Type 1 diabetes is a serious condition which can lead to health problems (often known as 'complications') both in the short and long term.
On this page you will find information on:
- Hypoglycaemia (hypo)
- How to recognise a hypo
- Treating a hypo
- Treating unconsciousness
- How to recognise a hyperglycaemia
- Treating hyperglycaemia
- Diabetic ketoacidosis (DKA)
- How to recognise DKA
- How to treat DKA
- Long term complications
Hypoglycaemia (low blood glucose) happens when a person's blood glucose level falls below 4mmol/l.
Most children and families will call it a 'hypo'.
All children with diabetes are likely to have mild hypos from time to time and they can come on very quickly.
They might happen because the child:
- has had too much insulin
- hasn’t had enough carbohydrate food
- has been more active than usual.
Sometimes there’s no obvious cause.
Most children will have warning signs of a hypo. These warning signs can include:
- feeling shaky
- blurred vision
- lack of concentration
- feeling tearful, stroppy or moody
- going pale.
Symptoms can be different for each child and the child’s parent can tell you what their child’s warning signs are. They will also be listed in the child’sIndividual Healthcare Plan(IHP).
Hypos must be treated quickly. If left untreated, the blood glucose level will continue to fall and the child could become unconscious or have a seizure.
A child should not be left alone during a hypo – nor be sent off to get treatment for it. Recovery treatment must be brought to the child.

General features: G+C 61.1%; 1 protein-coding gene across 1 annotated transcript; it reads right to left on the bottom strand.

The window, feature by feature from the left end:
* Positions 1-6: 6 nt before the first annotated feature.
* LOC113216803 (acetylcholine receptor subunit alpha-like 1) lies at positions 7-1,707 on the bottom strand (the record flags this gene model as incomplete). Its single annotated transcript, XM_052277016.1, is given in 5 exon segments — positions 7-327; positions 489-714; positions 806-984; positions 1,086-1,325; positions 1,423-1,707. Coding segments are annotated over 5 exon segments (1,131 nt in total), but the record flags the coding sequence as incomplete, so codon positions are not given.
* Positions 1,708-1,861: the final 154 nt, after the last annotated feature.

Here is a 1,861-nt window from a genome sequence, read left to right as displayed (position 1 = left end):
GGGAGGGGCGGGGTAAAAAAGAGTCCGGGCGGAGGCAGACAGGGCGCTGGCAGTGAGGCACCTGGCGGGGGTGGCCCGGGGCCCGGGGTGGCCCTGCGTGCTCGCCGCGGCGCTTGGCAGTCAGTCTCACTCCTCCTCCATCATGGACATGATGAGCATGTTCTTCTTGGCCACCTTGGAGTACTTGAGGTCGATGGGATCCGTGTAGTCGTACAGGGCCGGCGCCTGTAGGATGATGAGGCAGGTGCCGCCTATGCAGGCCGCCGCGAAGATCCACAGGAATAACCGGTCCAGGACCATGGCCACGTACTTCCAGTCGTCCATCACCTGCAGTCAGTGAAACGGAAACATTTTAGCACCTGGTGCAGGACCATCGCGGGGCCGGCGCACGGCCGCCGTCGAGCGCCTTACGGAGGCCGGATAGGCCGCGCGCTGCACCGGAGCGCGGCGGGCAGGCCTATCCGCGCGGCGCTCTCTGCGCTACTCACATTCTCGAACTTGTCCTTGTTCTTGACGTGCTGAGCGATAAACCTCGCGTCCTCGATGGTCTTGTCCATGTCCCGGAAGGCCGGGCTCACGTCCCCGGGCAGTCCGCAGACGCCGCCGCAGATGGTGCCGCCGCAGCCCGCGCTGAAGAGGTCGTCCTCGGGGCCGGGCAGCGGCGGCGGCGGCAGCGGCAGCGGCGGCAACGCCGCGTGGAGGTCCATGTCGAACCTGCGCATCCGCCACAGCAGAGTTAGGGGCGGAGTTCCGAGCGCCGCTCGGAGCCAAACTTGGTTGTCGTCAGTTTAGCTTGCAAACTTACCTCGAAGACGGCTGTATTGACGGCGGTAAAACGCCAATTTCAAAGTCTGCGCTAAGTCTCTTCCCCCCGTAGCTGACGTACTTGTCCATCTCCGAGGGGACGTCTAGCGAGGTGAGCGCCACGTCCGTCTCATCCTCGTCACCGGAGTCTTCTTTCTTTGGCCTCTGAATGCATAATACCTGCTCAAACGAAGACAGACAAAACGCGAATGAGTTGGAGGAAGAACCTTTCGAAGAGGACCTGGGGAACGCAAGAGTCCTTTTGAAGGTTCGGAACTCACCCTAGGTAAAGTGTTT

What to do:
- Check the child’s blood glucose level (when possible).
- Immediately give something sugary to eat or drink, eg Lucozade, non-diet drink, glucose tablets, fruit juice*.
- After 10–15 minutes, check blood glucose level again. If the blood glucose level is still low, repeat step 2.
- Check the blood glucose again in another 20–30 minutes to make sure that they have returned tonormal.
- Some children need a follow-on snack after treating a hypo, eg a piece of fruit, biscuits, cereal bar, small roll/sandwich, the next meal if it’s due*. The child’s parent or PDSN will tell you if they need a follow-on snack.
*Amounts will vary depending on the child’s age. The child’s parent or PDSN will advise you on which treatments and how much should be given, and this should also be detailed on the child’s IHP.
Once a hypo has been treated and the blood glucose has returned to normal levels there is no reason why the child should not continue with whatever they were doing, though it can take up to 45 minutes for them to fully recover.
Some children will know when they are going hypo and can treat it themselves, but others, especially if they’re younger, newly diagnosed or have learning difficulties, might need help. Children should have easy access to their hypo treatments and should be allowed to eat or drink whenever they need to prevent/treat a hypo.
All school staff should know the signs of a hypo, what to do should a child have a hypo.